What is LDN?
Naltrexone is in a class of drug known as an opiate antagonists. Its normal use is in treating addiction to opiate drugs such as heroin or morphine. The dose used for this purpose is usually between 50 and 300 mg daily. Low-dose Naltrexone (LDN) has been used in the treatment of autoimmune diseases in the USA since 1985, but is relatively new in the United Kingdom and Europe. Despite the fact that the drug is used at a very low dose, the occurrence of significant introductory or long term side effects cannot be excluded. This method was devised and subsequently developed by the late Dr Bernard Bihari, M.D., a physician from New York, USA who passed away May 16, 2010. Dr Bihari was qualified in Internal Medicine, Psychiatry and Neurology, and we hope to honour him by continuing his pioneering work.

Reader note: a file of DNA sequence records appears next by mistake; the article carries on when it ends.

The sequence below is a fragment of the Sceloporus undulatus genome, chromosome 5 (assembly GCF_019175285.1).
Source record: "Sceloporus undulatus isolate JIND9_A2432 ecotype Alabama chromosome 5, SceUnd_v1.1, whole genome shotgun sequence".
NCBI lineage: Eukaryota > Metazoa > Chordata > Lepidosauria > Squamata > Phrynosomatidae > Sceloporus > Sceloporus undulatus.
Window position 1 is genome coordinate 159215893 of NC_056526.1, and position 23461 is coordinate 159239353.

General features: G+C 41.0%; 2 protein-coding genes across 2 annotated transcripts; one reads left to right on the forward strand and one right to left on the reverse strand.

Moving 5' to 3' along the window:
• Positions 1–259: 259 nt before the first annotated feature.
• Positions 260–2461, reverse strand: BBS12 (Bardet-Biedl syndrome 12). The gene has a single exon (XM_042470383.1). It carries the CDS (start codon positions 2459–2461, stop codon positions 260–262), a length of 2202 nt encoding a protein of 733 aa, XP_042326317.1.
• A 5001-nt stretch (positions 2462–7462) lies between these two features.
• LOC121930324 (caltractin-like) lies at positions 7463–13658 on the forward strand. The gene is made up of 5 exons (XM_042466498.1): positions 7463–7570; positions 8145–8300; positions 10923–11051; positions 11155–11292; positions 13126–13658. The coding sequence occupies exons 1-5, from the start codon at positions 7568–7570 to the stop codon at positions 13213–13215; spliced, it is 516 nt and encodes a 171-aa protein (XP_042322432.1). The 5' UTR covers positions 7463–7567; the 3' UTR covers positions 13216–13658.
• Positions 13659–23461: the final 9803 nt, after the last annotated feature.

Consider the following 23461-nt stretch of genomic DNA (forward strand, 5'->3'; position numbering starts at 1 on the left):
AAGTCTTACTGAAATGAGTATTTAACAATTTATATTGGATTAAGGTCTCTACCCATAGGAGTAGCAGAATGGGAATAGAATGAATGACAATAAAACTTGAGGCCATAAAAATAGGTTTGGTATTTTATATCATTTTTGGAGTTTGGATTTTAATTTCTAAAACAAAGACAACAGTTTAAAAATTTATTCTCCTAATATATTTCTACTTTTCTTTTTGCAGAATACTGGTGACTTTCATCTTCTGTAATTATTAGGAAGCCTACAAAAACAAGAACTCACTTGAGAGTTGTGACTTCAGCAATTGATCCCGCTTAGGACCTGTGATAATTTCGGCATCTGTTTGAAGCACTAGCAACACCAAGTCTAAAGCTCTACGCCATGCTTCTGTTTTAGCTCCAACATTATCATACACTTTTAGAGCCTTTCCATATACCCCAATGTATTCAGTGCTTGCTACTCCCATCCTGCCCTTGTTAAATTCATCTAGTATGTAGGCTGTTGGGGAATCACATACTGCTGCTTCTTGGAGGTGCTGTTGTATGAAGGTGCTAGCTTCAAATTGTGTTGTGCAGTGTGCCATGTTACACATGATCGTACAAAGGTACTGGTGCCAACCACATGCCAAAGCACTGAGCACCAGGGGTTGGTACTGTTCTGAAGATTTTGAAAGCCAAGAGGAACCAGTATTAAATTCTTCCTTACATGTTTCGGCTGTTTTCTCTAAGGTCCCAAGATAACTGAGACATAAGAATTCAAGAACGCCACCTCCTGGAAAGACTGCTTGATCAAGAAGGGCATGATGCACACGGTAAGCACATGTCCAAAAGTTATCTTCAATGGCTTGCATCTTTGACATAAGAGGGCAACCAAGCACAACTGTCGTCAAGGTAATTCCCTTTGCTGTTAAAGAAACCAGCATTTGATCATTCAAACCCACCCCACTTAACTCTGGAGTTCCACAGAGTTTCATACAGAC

Suggested Method of Therapy Your doctor will usually start treatment at an ultra-low dose and increase this gradually over a period of weeks – until you are stable and side effect free. The starting dose can vary from 0.5mg to 1.5mg – and is usually increased over 4 - 8 weeks to 4.5mg or higher. Some doctors increase this to twice daily, for certain medical conditions. For Autoimmune Diseases, patients typically start at 1mg and increase to 4.5mg daily over a period of 4 weeks. However, for Hashimoto's Thyroiditis, Chronic Fatigue Syndrome or Fibromyalgia, the starting dose is usually 0.5mg and is increased by 0.5mg a week until a daily dose of 4.5mg is reached. For Cancer, LDN can be taken at similar doses, but must be avoided the week before and the week after cancer chemotherapy. This does not include a drug called tamoxifen or daily medications for prostate cancer.